Now, in her first-ever book, Laura recounts how she went from being a dangerously impulsive, broke, unemployable, suicidal, cocaine-addicted narcissist, crippled by fear and hopping from one toxic romance to the next…to a more-happy-than-not, somewhat rational, meditating, vegan yogi with good credit, a great marriage, a fantastic career, and four unfortunate-looking rescue animals. Still, above all, Laura remains an amazingly talented, adorable, and vulnerable, self-described…Idiot.
With her signature brand of offbeat, no-holds-barred humor, Idiot introduces you to a wildly original—and undeniably relatable—new voice.
Brave. I didn’t feel brave at all. I felt scared out of my mind. But I suppose bravery is not being unafraid, it’s being shit-your-pants-scared-out-of-your-mind and doing the damn thing anyway.
laura clery, idiot
So, I recently started watching Laura’s videos on YouTube and I find her and Stephen to be so funny and witty. One specific video told the story of how she met Stephen and she re-enacted it. At that point, I realized she was sober and and addict, and so was Stephen. At the end of the video, she never even finished the story but instead said to go read the book. So I did! Kudos to Laura for that level of advertisement.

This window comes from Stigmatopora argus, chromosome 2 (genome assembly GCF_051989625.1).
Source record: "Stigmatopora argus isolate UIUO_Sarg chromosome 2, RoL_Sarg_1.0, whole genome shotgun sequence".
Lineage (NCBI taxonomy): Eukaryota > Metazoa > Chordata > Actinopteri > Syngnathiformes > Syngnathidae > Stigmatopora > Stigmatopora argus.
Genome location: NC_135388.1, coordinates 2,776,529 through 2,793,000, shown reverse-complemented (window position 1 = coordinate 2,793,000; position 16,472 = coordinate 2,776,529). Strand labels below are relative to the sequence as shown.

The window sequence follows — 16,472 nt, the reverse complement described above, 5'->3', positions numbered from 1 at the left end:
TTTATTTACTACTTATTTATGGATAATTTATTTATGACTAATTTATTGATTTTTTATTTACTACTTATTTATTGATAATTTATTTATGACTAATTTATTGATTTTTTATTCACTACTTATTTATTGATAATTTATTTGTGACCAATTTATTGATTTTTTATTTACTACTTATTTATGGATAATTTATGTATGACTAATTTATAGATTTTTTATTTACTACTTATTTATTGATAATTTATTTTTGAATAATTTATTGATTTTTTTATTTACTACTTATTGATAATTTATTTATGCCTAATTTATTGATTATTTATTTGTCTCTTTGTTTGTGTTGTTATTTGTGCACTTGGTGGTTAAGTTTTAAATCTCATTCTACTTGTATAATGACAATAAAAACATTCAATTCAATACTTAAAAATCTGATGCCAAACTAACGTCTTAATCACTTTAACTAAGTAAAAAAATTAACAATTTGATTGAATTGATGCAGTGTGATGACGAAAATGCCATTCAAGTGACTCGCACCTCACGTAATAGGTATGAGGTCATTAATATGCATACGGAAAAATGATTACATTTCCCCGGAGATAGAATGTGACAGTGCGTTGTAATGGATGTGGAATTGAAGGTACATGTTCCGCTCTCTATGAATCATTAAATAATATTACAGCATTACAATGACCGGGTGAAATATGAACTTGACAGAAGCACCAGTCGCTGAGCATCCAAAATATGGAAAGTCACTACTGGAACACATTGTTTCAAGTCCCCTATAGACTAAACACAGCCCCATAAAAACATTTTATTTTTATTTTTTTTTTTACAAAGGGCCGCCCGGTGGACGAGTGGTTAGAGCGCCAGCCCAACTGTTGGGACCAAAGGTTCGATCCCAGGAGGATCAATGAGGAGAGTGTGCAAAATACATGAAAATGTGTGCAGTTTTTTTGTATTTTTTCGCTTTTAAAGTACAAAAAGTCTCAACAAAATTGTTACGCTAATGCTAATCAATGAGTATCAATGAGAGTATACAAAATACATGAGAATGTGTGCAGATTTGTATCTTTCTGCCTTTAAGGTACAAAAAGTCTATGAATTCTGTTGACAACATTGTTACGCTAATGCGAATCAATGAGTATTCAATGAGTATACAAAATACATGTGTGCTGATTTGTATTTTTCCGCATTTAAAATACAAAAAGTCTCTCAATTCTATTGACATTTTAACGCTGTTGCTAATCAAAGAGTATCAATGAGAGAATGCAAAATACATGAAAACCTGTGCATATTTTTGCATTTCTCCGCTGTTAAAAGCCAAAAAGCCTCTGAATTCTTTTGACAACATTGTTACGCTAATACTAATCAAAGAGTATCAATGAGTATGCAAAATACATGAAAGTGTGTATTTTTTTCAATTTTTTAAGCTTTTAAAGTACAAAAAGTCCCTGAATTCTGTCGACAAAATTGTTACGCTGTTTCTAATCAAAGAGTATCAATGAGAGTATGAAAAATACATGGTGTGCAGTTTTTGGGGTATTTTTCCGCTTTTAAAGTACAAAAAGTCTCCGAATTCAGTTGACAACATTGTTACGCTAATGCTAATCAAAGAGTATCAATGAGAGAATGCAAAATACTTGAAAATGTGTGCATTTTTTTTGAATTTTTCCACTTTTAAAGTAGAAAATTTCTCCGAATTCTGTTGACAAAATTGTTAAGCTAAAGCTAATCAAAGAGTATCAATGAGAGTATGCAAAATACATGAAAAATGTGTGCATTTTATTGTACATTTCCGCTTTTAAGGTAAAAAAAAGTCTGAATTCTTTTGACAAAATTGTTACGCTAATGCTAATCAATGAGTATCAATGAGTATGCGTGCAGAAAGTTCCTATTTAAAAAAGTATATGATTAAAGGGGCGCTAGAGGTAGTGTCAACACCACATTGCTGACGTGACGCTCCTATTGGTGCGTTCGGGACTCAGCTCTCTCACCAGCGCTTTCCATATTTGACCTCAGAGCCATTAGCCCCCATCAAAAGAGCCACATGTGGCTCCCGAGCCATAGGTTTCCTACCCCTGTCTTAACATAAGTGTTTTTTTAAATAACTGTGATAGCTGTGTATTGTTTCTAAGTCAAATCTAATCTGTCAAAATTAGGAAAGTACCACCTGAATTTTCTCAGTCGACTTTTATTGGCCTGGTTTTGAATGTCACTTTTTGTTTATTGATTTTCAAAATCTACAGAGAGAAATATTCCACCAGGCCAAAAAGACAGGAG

I don’t often read memoirs, so when I do I need them to be interesting enough to hold my attention and well written enough to make it worth it. And folks? Idiot brought both of those things. Laura’s stories were well written, easy to understand, and a breeze to read through. Her writing is very straightforward and no nonsense, albeit the events she is writing about are shocking and scary at times. Her story and path to recovery is harrowing and terrifying, but also sadly common. She speaks often of her support system to get her to her relationship with Stephen, and even the ups and downs of that relationship as they both relapse and put each other through hell.
I wasn’t sure how well Laura’s on screen persona and humor would translate into written words, but it WORKED. I wouldn’t say it was laugh out loud funny, but more of just humorous enough to keep the storyline going. The humor of Laura’s story is more a dark and twisty humor, where you nervously laugh at something decidedly not funny that is told in a funny way – if that makes sense.
I respect the hell out of Laura for putting her past and present on blast like this. It can’t be easy to write down all your demons and past terrible decisions for the world to see. It’s not something I would be able to do myself, and it was an honor to read about Laura’s life.
If you enjoy memoirs, I highly suggest picking this up. TW for addiction, drug/alcohol abuse/possible sexual assault.